Wednesday, 14 September 2011

Dinosaurs - Big, Bad & Bizarre - hold on to your seats for Planet Dinosaur on BBC One

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 Planet Dinosaur, BBC One, 8:30pm, Weds 14th September.

As a trained palaeontologist I've been waiting for this series since I watched the last episode of Walking with Dinosaurs with my colleagues at the Natural History museum in London in 1999. 12 years later and the BBC has finally put its sharp teeth back in and brushed down its scaley armour to present an even more ambitious new series - Planet Dinosaur. The next generation of children won't be talking about Tyrannosaurus Rex or Diplodocus because bigger, badder and altogether more bizarre dinosaurs are taking their place at the top table of the prehistoric world. More dinosaurs have been discovered in the past 10 years than the previous 200. From Spinosaurus, the biggest killer to ever walk the Earth, to the immense sea-monster Predator X, and the deadly cannibalistic Majunasaurus – dinosaurs were more monstrous and horrific than ever before imagined. 

As a child I gazed at Charles R Knights classic dinosaur paintings that adorn the walls of the American Museum of Natural History - I wanted to dive in and see these dinosaurs brought to life. This series does just that, not in a wet-your-pants Jurassic Park kind of way, where everything looks terrifyingly real, but in a 'hyper-real' dreamy sort of way. To me this is Knights paintings writ large on our Television screens. Planet Dinosaur combines a rich 3D graphic world with incredible CGI to bring us a whole new perspective on these 'terrible lizards'. Find out more on the BBC programme page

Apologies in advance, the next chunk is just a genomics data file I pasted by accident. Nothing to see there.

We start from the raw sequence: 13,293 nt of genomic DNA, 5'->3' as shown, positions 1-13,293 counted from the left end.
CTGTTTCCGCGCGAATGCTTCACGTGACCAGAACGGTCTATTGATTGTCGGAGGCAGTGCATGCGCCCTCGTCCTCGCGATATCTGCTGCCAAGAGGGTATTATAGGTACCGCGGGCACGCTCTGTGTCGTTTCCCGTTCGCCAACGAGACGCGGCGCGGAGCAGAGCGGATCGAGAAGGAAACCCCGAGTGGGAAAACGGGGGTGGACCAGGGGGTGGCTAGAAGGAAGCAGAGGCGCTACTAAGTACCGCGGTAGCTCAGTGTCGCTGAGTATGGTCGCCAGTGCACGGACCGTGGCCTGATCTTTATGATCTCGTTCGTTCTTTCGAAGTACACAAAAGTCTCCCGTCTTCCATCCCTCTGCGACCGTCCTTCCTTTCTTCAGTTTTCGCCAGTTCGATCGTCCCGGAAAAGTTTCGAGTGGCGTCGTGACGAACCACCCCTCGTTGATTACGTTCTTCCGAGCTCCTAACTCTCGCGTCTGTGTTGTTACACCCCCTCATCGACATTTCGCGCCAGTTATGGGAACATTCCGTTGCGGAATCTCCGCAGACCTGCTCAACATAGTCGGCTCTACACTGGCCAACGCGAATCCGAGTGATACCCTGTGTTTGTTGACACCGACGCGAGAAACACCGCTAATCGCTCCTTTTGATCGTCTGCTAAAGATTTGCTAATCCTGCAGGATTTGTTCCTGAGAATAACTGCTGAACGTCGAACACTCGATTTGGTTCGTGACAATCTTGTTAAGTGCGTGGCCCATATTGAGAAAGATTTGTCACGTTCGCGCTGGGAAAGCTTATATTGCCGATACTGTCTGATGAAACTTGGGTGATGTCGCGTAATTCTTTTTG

Charles R Knight 1897. Illustration of a Brontosaurus (nowadays called Apatosaurus). The idea that Apatosaurus was wholly or mostly aquatic is now considered outdated (AMNH)
 

 
Predator X didn't mind the fact that he was technically not a Dinosaur so long as he had a cool super-hero name, but he got pi***d off when other marine reptiles taunted him!


Spinosaurus got to grips with life at the top of his game. All the dino-girls were impressed that he was considered the biggest land predator ever.

BBC 4 looks beneath the scales

Meanwhile BBC 4 will be less 'what big teeth you've got' and more 'mmm, I wonder what else these odd creatures can reveal about life on earth' with an equally fascinating line-up of programmes exploring the legacy of Dinosaurs.

How To Build A Dinosaur, BBC Four
Dinosaur skeletons are some of the most popular exhibitions in the world – each year, hundreds of thousands of children flock to the Natural History Museum to see the world famous diplodocus, Dippy. But how do these skeletons get from the ground to the museum hall, traversing millions of years in history to educate and entertain? For every museum, reconstructing a dinosaur skeleton is a fine balance between science and art. Science presenter and anatomist Dr Alice Roberts guides viewers through the entire reconstruction of a museum's new dinosaur exhibition from the raw bones to the final skeleton.

Survivors, BBC Four
It is estimated that 99 per cent of Earth's species have become extinct. Professor Richard Fortey of the Natural History Museum discovers what allows the very few that survive to carry on going – perhaps not for ever, but certainly far beyond normal species life-expectancy. What makes a survivor when other species drop like flies?  From the jellyfish to the crocodile this series focuses on the survivors whose biographies stretch back millions of years and who can teach humans how it is possible to survive a mass extinction event.

Dinosaurs, Myths And Monsters, BBC Four
Prehistoric bones posed an enormous conundrum in the past. What were they? What did they signify? And what were the implications of those findings? How could they be reconciled to beliefs and myths about the origins of humans and indeed, the planet? For centuries, dinosaur and other fossilised bone remains have perplexed, challenged and amazed humans. This film tells the story of the impact of the gradual discovery of dinosaurs. It's a story which explains how ideas, explanations and philosophies altered and evolved through time and how humans developed theories to explain the mysteries of the bones.

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